Tuesday, March 08, 2005

"Bloggerists" and Related Matters

Lots of blogging talk today. The topic is on my mind for reasons I’ll talk about later. Now is the time for those of you who find bloggers writing about blogging annoying to amscray.

Recently, during his experience covering the kickoff of Mark Kennedy on the campaign trail, The First Ringer coined the term “bloggerist” to reflect the fact that bloggers doing original reporting don’t quite behave the same as traditional journalists. It's an interesting observation, and I don't quite know where it will lead. The only safe bet is to cop out with an answer like, "it will lead to something new."

But one of the funny things I'm discovering in my own "bloggerist" adventures so far is how these "new" places aren't really breaking new ground in the basics of reporting. Heck, I freely admit I'm learning that as I go along. Craig Westover offers some terrific observations and advice on the topic, and I take it quite seriously.

But we are doing strange things in terms of story selection. We're covering things in detail - sometimes amazing detail - that traditional media sources entirely ignore. And I think the reason why is simple. We approach this stuff from the perspective of a reader. Why? Because we typically think of ourselves as readers first. With few exceptions, bloggers don't make their living by writing. The energy we pour into our blogs previously went into reading the newspaper, or magazines, or books. And most bloggers remain voracious readers.

I know from my own experience that the reason I put time and effort into getting interviews is because I got tired of waiting for someone else to do it. If I wanted to read intereviews of particular people that interested me, the only way to get them was to do them myself. Increasingly I'm finding the same about reporting basic news stories (the Star Tribune and Pioneer Press not even giving John Kline's endorsement of Mark Kennedy a single line of coverage for weeks - something I noted within minutes of it happening at TBFKADVK - hit me as a particularly eye opening moment).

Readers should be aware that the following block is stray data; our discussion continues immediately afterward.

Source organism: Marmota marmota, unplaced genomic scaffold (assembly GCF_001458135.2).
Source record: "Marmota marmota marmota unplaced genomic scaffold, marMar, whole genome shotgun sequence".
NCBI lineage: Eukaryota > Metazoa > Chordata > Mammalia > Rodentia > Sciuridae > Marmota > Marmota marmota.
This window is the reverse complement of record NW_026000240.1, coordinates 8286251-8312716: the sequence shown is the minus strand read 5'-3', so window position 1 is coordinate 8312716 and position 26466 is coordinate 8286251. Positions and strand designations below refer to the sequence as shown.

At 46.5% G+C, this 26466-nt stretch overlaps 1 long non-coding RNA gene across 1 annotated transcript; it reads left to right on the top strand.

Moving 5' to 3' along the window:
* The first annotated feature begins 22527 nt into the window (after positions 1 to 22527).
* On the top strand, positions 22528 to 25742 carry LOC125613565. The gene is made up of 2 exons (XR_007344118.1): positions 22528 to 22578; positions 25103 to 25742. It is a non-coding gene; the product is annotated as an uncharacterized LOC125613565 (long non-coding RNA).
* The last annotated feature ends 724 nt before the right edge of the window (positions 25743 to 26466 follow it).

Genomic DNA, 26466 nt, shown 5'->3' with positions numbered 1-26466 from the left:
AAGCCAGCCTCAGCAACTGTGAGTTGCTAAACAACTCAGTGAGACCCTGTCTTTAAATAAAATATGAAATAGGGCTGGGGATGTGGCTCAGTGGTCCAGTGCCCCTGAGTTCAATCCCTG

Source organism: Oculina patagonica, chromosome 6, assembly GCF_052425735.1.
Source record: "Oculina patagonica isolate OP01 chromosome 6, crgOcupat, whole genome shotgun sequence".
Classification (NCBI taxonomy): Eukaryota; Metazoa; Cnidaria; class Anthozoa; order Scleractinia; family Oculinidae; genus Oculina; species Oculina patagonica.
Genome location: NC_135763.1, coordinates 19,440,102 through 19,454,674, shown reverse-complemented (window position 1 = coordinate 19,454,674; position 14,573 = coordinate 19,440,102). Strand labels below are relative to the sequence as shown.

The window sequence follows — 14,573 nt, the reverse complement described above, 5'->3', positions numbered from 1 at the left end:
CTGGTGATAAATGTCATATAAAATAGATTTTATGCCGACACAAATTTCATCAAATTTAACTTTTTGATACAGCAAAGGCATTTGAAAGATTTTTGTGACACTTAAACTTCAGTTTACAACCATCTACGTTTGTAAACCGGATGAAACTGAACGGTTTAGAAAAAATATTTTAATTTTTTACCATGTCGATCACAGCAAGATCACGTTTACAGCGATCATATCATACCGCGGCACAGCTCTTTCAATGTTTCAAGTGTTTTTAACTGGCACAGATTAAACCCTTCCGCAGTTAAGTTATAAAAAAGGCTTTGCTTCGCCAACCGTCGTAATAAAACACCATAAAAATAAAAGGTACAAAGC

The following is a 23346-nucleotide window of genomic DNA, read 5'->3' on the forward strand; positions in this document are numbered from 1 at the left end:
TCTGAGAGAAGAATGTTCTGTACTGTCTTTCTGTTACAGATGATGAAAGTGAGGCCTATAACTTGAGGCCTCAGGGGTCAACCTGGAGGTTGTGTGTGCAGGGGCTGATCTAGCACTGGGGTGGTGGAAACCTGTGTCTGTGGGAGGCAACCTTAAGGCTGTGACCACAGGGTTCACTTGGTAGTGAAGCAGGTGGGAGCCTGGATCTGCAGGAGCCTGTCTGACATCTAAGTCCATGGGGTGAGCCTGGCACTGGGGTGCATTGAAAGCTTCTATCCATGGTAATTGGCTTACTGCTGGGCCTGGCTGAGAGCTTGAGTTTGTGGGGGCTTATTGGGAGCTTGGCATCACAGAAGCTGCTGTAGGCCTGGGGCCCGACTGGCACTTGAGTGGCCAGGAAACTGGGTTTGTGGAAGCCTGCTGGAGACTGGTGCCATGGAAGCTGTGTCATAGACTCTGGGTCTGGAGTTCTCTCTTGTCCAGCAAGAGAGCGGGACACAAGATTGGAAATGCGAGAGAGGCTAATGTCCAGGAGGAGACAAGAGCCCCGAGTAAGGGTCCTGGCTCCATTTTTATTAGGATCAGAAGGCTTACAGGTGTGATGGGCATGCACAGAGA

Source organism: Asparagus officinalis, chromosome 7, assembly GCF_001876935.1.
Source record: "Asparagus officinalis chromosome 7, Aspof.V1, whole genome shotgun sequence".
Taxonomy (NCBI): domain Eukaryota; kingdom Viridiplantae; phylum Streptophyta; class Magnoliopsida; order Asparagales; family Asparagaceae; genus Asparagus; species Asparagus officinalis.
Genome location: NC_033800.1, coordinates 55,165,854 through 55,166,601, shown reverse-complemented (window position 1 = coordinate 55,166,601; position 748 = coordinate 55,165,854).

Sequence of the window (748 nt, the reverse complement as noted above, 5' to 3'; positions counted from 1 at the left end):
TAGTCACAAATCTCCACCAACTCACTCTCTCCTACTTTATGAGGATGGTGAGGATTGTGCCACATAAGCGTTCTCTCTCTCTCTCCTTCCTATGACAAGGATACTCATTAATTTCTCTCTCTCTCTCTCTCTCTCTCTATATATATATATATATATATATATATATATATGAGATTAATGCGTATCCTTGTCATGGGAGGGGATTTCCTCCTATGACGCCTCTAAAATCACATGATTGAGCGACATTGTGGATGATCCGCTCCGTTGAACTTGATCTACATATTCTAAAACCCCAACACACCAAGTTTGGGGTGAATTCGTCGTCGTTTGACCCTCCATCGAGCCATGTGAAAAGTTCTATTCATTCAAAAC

And that leads to one of the most amusing and puzzling disconnects between threatened traditional journalists and the rising blogosphere. The thing many trads are missing is that bloggers generally have no intention of "replacing" traditional journalism. By and large we're frustrated readers who couldn't find anyone writing what we wanted to read.

It started with simple editorializing and commentary. But despite premature conclusions, it's not ending there. And why should it?


Anonymous Anonymous said...

I think the bloggers have gone back to a time where a journalist actually dug into a story and uncovered facts that you/we the reader would be interested in. Today it seems the MSM are writing to an audience that does not read their work. Siting a poll is not journalism...

10:41 PM  

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